The Korea Herald


[Feature] LCK seeks return to glory with franchise system

By Lim Jang-won

Published : May 5, 2020 - 12:01

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T1’s Faker holds up the LCK trophy after winning 2020 LCK Spring Finals on April 25 at LoL Park Arena in Seoul. (Riot Games) T1’s Faker holds up the LCK trophy after winning 2020 LCK Spring Finals on April 25 at LoL Park Arena in Seoul. (Riot Games)

On April 7, League of Legends Champions Korea announced that it would be adopting a long-term partnership model for 2021.

LCK is the last of the major LoL esports leagues to adopt the long-term partnership model, also known as a franchise model, with the Chinese league LPL and North America league LCS having adopted the system in 2018 and European league LEC in 2019.

“We started looking into the franchise model in 2018. Back then, we had just built the LoL Park Arena and started broadcasting the games. We wanted to focus on stability before adopting the franchise system,” said a Riot Games official.

In the current model, the bottom two teams of the LCK at the end of the split face relegation matches against the top two teams from the LoL Challengers Korea. With the change, teams will no longer be relegated and the LoL Challengers Korea will be abolished. Instead, the teams in the LCK will be required to have an academy roster to foster new talent. Riot Games said it would do its best to integrate current players in the LoL Challengers Korea into the teams.

The new model will bring about changes to the LoL esports scene here.

Without the fear of relegation for teams, the teams can attract more investment from businesses. Although the top teams are sponsored by major companies, BMW and Nike sponsor T1, for example, teams in the lower end of the table have a hard time getting investment under the current system. The new system is expected to make a wider range of investment available.

Teams will also share income from the league, although the domestic market is smaller than foreign esports leagues. While finals in North America, China and Europe are held in stadiums with tens of thousands of people in attendance, the venue for the Korean finals is the only one in the major regions to have less than 10,000 seats. Teams entering the franchise system will have to find ways to cover the high cost of entering the franchise system, rumored to be on par with other LoL leagues at 12 billion won ($10 million), in addition to the allotted profits.

Teams such as GenG and T1 that have solid financial standing are looking forward to the franchise model.

“Franchising is advantageous because it affords all teams in the league the ability to earn additional revenue streams that are currently not available. It also allows the League and teams to reach our mutual goals in lockstep, which are to grow the global reach and viewership of the LCK and bring new fans into the fold,” said Joe Marsh, CEO of T1 Entertainment and Sports.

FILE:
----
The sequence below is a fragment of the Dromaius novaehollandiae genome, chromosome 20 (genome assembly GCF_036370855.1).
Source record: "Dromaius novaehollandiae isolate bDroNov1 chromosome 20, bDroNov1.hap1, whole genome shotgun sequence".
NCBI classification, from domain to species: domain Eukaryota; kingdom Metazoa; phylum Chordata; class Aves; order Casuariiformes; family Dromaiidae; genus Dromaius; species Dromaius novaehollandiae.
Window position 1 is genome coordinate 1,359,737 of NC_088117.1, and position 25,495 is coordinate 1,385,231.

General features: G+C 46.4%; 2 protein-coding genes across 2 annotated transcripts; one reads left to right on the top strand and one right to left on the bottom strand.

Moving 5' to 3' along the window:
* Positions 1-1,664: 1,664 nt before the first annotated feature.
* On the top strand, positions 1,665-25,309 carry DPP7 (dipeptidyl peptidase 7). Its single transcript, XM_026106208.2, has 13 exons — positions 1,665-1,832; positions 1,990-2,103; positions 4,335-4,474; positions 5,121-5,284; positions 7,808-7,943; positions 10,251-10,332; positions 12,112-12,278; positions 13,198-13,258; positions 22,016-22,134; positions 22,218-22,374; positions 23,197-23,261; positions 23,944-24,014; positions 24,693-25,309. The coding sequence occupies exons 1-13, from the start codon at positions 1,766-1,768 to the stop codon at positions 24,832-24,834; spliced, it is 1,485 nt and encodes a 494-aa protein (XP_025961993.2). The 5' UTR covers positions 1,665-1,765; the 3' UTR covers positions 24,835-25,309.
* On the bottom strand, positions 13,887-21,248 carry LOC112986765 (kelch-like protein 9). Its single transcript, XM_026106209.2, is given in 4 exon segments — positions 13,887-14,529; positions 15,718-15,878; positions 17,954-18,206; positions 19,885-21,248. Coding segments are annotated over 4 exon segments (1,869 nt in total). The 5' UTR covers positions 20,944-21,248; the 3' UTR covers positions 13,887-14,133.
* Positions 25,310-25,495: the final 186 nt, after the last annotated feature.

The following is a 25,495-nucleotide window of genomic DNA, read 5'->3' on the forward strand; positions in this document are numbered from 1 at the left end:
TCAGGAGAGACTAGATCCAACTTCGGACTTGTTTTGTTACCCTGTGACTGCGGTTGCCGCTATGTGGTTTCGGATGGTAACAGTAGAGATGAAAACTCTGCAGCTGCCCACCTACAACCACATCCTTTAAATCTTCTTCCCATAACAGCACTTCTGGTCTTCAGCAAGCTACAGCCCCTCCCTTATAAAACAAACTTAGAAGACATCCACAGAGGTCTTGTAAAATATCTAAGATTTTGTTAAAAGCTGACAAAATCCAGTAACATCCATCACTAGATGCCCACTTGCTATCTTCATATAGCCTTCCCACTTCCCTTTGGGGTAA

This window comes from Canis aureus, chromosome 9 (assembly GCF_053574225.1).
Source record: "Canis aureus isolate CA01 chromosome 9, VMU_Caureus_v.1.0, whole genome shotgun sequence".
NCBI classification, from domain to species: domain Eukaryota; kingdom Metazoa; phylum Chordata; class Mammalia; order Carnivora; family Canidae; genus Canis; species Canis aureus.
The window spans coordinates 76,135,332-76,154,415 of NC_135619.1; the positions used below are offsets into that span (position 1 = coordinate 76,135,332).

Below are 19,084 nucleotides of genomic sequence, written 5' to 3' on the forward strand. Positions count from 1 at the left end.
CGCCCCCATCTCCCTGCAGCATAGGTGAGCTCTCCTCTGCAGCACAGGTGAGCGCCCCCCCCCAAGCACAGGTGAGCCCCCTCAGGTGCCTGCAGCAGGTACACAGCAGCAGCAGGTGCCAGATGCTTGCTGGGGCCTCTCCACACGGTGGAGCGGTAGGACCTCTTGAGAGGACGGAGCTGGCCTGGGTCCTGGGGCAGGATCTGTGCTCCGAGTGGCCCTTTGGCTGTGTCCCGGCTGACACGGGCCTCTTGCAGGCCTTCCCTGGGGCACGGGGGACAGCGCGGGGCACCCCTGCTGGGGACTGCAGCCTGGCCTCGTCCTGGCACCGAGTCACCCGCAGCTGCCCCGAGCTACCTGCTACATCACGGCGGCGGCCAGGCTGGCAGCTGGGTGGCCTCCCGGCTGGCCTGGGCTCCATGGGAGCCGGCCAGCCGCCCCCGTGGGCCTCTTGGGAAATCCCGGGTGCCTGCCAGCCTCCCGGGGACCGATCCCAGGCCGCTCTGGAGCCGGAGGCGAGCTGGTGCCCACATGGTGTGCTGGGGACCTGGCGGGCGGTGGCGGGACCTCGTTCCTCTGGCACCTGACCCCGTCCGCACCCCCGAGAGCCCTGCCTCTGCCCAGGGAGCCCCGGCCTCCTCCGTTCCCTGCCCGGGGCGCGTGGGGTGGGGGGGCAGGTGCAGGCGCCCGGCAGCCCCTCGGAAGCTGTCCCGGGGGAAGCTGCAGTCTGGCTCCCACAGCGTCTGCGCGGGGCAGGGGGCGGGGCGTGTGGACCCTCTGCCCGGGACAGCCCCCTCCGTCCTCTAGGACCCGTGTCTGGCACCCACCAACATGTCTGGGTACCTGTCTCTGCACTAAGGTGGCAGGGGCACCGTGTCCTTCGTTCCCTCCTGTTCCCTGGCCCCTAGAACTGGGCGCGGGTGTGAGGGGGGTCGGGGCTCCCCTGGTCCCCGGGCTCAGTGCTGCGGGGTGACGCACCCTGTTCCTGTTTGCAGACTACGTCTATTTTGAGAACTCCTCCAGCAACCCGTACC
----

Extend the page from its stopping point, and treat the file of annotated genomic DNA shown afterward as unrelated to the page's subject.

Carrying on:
“We think the LCK franchise model will have a general positive effect. We experienced the franchise system in our Overwatch league and think that franchise model is the true way to go professional,” said GenG esports.

Also, companies will be required to pay a minimum wage of 60 million won per year, which is higher than any other professional sports league in Korea.

With the new model, teams in the LCK hope to regain dominance in the international tournaments.

Organizers hope the franchise model will also allow Korea to retain domestic talent, as many talented Korean players went abroad seeking higher pay.
The League of Legends Champions Korea logo and trophy are displayed at LoL Park Arena in Seoul. (Riot Games) The League of Legends Champions Korea logo and trophy are displayed at LoL Park Arena in Seoul. (Riot Games)

But without the relegation, some teams may lose their motivation to perform well. Riot Games are planning countermeasures, possibly benchmarking the system in other regions where teams that perform poorly in consecutive splits face penalties.

Another downside is the smaller likelihood that teams composed entirely of rookies will emerge in the LCK. In 2019, three teams promoted from LoL Challengers Korea -- Griffin, Damwon Gaming and Sandbox Gaming -- took the LCK scene by storm and placed in the top half of the pack. The aggressive and fast paced style of these teams was considered a needed change to the LCK, which previously preferred slow, methodical gaming that took minimum risks.

With the academy system, it is unclear whether such drastic changes can occur.

“Change in the form of franchising will always be scary to some, but I believe it is a natural progression for this league and is necessary for a stable, long-term growth,” said John Kim, COO of T1 Entertainment and Sports.

Riot Games have announced that the number of teams in the LCK will remain roughly the same, with teams in the LCK having an edge in entering the franchise system. With esports teams like Element Mystic announcing participation in bidding for a spot in the LCK, which closes Friday, the acceptance into the league will be competitive.

“We are trying our best to enter the LCK, just like any other team or company interested,” said Element Mystic.

APK Prince, which placed seventh during the spring split, and Team Dynamics, which recently qualified for the LCK summer split after winning the promotional series, also announced that they would try to enter the franchise system.

Other teams in the LCK gathering investment and preparing to apply for the franchise model were hesitant to give their views about the forthcoming changes as they were still in internal discussion. If a team fails to acquire a spot in the LCK, the team will either disband and the players will move on to other teams or the team will be taken over by a company without a team that was able to enter the LCK.

By Lim Jang-won (